Okay, so you already know that the iPhone 7 Plus has two lenses: the smartphone-ubiquitous 28mm wide-angle and a new, 56mm “telephoto.” The 2x zoom of the telephoto is great for portraits, especially with the phone’s bokeh-simulating “Portrait” mode. It also helps out anytime you need to zoom in past 2x, by reducing the amount of digital zoom you need compared to phones that only have a wide angle lens.

But there’s another great feature of that telephoto lens: shooting panoramas. There is nothing hidden about accessing this feature — I just never thought to look for it until now. Maybe this is old news to you, and if so, it’s totally fine if you want to stop reading right now. But if this is new news to you (which, I guess, is just news) then hear me out, because you should almost always be using the telephoto lens when you shoot panoramas.

Here’s why: The telephoto lens has a narrower field of view compared to the wide angle (duh). In panoramic mode, this means you need to pan farther to capture the same total field of view compared to using the wide angle. Along the way, you’ll be picking up more detail and resolution. Take a look at the photos below. In original form, the first was 21 megapixels, while the second pushed 30.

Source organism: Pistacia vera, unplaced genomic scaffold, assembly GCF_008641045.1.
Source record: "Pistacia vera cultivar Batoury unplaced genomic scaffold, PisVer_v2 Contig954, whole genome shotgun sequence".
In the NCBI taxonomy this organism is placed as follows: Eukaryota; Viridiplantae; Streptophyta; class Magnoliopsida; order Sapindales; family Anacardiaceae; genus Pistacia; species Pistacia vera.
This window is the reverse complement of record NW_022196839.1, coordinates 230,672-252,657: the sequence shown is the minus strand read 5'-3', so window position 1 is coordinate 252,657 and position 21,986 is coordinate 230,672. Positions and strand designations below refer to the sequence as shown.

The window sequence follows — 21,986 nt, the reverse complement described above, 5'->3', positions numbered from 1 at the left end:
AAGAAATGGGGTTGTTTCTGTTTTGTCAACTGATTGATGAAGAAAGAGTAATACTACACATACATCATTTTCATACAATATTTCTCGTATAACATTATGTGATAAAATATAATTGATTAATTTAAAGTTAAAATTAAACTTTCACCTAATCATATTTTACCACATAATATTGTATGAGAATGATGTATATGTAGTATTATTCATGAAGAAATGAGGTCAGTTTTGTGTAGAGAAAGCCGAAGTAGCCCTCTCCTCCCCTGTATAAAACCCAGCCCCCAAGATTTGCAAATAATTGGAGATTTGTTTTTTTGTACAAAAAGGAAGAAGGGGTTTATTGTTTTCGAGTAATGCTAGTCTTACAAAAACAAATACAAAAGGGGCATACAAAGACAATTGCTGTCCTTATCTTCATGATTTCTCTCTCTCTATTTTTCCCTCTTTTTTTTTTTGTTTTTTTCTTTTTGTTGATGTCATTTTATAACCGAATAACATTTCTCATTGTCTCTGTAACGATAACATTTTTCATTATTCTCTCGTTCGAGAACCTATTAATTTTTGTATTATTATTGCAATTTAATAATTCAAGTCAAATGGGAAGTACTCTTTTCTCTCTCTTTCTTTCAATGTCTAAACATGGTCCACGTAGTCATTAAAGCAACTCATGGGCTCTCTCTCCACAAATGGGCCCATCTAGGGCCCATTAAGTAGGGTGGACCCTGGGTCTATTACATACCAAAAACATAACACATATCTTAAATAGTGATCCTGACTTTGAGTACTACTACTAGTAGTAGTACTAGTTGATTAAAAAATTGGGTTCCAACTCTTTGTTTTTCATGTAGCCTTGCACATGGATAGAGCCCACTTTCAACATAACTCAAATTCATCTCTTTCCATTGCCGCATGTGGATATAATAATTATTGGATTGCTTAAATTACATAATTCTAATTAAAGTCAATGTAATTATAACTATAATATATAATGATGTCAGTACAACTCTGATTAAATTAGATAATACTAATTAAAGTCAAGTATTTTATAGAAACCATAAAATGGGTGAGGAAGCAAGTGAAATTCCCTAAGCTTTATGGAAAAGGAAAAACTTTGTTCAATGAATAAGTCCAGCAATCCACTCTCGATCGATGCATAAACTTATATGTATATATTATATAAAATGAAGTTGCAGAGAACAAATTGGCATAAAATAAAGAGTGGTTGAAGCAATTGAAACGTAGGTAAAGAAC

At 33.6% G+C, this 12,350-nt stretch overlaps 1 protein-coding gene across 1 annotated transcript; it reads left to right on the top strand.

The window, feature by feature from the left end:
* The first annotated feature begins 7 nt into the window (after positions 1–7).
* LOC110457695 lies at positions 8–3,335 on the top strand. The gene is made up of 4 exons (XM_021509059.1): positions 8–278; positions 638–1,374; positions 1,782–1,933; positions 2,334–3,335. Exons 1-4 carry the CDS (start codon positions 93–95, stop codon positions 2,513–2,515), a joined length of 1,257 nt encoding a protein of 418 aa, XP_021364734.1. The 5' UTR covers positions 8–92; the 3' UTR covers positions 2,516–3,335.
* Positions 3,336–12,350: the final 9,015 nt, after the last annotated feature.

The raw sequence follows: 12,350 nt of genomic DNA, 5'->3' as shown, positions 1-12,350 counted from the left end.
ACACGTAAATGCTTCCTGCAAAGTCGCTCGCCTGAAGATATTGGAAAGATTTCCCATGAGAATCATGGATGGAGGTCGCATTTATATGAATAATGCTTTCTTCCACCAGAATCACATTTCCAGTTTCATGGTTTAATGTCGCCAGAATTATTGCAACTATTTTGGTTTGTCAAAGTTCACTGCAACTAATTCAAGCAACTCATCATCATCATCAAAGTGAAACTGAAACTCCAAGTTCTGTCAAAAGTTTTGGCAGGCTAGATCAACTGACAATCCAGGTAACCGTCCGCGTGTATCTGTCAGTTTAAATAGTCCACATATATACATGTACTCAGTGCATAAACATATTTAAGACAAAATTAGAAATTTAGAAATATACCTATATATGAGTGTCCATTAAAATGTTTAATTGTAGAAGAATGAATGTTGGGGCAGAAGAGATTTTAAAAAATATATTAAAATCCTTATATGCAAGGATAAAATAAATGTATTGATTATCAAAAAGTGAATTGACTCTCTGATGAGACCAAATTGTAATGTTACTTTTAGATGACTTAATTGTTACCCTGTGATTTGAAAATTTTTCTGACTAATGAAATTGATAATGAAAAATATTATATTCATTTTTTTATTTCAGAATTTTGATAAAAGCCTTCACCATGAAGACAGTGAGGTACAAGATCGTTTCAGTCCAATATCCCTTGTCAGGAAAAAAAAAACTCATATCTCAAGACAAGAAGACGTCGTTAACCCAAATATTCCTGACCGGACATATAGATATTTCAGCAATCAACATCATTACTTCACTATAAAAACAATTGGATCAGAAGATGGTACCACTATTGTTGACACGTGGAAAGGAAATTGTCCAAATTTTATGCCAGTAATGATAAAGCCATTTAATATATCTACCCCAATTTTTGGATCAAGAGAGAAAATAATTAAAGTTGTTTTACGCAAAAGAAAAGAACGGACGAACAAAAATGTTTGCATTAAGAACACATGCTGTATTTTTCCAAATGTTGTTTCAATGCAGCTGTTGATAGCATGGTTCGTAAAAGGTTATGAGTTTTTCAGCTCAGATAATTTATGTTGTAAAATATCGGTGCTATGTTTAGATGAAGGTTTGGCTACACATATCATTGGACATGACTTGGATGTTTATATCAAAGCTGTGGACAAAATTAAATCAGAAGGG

The top photo is a standard, wide-angle panoramic shot (although the panoramic effect is mild, because the field of view of the lens was already so wide). The image on the bottom was shot with the telephoto lens.

Now, I don’t think the difference between 30 and 21 megapixels really matters, and these numbers will vary, anyway, depending on the length of your panorama. But the telephoto shot just looks much better. It has less distortion, more detail, and a more pronounced panoramic effect.

This isn’t surprising. As landscape photographers who work with DSLRs or mirrorless cameras can attest, the preference is always for a longer lens when shooting panoramic images. With a long lens, you need to to shoot more photos to capture the same area, but this is how you end up with more detail in the final image. That we now have this capability on a smartphone is pretty cool.

I should caution, though, that it won’t always make your panoramas better. If you’re shooting something tall, like trees, and are too close to fit their full height in the frame, you’ll need to switch back to the wide angle. (You could also shoot multiple panoramic “rows” with the telephoto lens and stitch them together in post, but I’m guessing most smartphone photographers won’t want to bother with that.)

Hopefully this was news to at least one person out there!